By Cary Betz-Williams
I went to the two and a half day ERACCE training, unsure of what to expect. I was a bit apprehensive, felt shy because I was going to be among strangers and kept reminding myself to think before I spoke since sometimes the most amazingly daft things come out when I don’t. But there was history to talk about and I knew some of the answers there. The people I sat with were soon people I could talk to. I felt myself relax. Apprehension faded. Anger and dismay began taking its place.
The hardest story I heard was about a man who was in a Target store. He was walking the aisles when his cart was struck by another shopper’s. This person, who was white, cursed him and called him the n-word, berating him as clumsy and stupid. He then walked away, leaving the black man standing there. No one intervened, though there were other white people around. No one asked if he was alright. No one offered to get a manager. They had gathered to watch and then they dispersed. The man left the Target shaken.
After this, we gathered in small groups to process what we had heard. As we did so, I was angry but also comforted. This had happened in Ohio. It hadn’t happened here. Not in my good safe Kalamazoo. I mentioned my thoughts, that I was glad that we didn’t have to worry about being shoved or pushed or otherwise made a target here. After I said this, one of the women of color I had been sitting with looked at me and said “I do. It’s happened to me.”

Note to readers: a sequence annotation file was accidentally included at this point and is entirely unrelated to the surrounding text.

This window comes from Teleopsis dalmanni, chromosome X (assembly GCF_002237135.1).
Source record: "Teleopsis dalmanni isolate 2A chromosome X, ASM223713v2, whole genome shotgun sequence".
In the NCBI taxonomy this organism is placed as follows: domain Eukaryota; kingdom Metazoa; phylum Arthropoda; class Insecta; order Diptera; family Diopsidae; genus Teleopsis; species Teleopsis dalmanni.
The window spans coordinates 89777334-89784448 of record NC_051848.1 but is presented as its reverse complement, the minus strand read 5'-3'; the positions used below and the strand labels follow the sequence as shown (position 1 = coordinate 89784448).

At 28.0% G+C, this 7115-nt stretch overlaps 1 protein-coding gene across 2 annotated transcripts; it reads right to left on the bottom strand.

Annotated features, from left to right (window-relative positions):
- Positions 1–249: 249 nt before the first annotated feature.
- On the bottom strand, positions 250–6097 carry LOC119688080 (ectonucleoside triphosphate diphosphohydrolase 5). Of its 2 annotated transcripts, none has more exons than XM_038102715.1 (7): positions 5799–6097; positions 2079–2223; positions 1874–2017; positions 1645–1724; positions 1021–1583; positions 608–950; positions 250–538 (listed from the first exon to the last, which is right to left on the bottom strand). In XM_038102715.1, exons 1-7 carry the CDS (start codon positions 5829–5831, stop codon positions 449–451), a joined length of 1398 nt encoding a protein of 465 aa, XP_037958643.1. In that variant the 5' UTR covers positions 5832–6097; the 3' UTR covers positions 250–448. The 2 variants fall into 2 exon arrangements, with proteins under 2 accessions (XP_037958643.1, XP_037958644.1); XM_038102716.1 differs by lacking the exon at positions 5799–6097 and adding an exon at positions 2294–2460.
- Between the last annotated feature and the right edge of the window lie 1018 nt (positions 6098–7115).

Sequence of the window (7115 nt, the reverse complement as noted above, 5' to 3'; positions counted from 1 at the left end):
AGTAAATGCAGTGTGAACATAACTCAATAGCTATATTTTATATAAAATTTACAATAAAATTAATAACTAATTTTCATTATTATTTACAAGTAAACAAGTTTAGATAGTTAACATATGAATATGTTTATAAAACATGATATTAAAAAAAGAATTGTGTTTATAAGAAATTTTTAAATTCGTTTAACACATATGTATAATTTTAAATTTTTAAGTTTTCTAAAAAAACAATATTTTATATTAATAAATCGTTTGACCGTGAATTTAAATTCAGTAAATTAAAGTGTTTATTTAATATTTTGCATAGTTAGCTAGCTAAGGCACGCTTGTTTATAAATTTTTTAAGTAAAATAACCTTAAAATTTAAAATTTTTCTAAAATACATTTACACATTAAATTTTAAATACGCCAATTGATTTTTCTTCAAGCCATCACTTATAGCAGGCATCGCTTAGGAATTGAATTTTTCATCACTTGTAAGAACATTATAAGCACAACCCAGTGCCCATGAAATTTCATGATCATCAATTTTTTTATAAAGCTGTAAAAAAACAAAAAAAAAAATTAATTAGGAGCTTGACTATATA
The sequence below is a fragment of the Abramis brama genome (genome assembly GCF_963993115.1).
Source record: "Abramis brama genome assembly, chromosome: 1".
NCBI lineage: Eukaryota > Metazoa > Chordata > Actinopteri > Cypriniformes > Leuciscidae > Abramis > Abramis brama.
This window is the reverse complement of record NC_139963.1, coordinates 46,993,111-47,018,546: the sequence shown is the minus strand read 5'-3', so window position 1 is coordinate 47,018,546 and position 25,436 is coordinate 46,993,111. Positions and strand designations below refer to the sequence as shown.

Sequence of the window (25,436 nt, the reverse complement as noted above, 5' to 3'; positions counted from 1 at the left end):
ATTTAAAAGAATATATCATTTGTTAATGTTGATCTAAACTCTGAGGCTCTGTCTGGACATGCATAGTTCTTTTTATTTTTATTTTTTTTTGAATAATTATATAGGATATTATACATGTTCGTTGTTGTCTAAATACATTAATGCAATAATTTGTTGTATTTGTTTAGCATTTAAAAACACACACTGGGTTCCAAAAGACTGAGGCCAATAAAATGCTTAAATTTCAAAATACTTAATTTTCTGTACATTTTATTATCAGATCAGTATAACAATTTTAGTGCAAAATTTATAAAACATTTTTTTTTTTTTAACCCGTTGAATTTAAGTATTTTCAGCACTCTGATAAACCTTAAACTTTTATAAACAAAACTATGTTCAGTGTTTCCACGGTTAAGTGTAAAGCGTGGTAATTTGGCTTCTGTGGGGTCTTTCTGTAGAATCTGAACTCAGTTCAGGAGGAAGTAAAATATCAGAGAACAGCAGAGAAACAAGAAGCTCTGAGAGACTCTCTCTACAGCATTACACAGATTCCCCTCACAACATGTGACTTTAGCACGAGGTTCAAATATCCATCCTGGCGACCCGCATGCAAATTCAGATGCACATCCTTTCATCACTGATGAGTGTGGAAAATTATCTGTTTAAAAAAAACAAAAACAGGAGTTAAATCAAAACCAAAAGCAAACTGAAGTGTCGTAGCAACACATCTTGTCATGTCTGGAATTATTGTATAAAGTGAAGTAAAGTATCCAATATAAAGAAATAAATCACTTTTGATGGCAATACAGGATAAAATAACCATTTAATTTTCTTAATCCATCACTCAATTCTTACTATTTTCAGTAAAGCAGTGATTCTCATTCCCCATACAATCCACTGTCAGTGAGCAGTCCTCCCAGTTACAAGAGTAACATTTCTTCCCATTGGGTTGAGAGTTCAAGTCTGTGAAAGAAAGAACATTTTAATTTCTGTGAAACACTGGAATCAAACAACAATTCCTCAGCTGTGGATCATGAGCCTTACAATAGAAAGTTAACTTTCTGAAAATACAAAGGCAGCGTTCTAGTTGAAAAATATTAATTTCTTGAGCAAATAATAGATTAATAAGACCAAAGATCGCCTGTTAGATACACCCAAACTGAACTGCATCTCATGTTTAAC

Funny what begins to break that protective shield of whiteness we all have around us. Those words were like a rock hitting my glass house. I had known intellectually that despite the myth that the Civil Rights movement had made everyone equal, there was something grievously wrong in my country. But to hear it from the young woman with whom I had just been trading stories about raising boys with—it stunned me. What I could take for granted—the reasonable expectation of safety in a well lit and busy public space—-she could not. She couldn’t and a whole lot of other people couldn’t and can’t and won’t be able to until some fundamental shift begins in our society. Like shards of glass, my preconceived notions fell around me.
I think I am a better person without them.
Now I am a member of the Board for the church. I hope to take the knowledge that I have and will continue to gain to help move People’s Church forward on its anti-racism journey.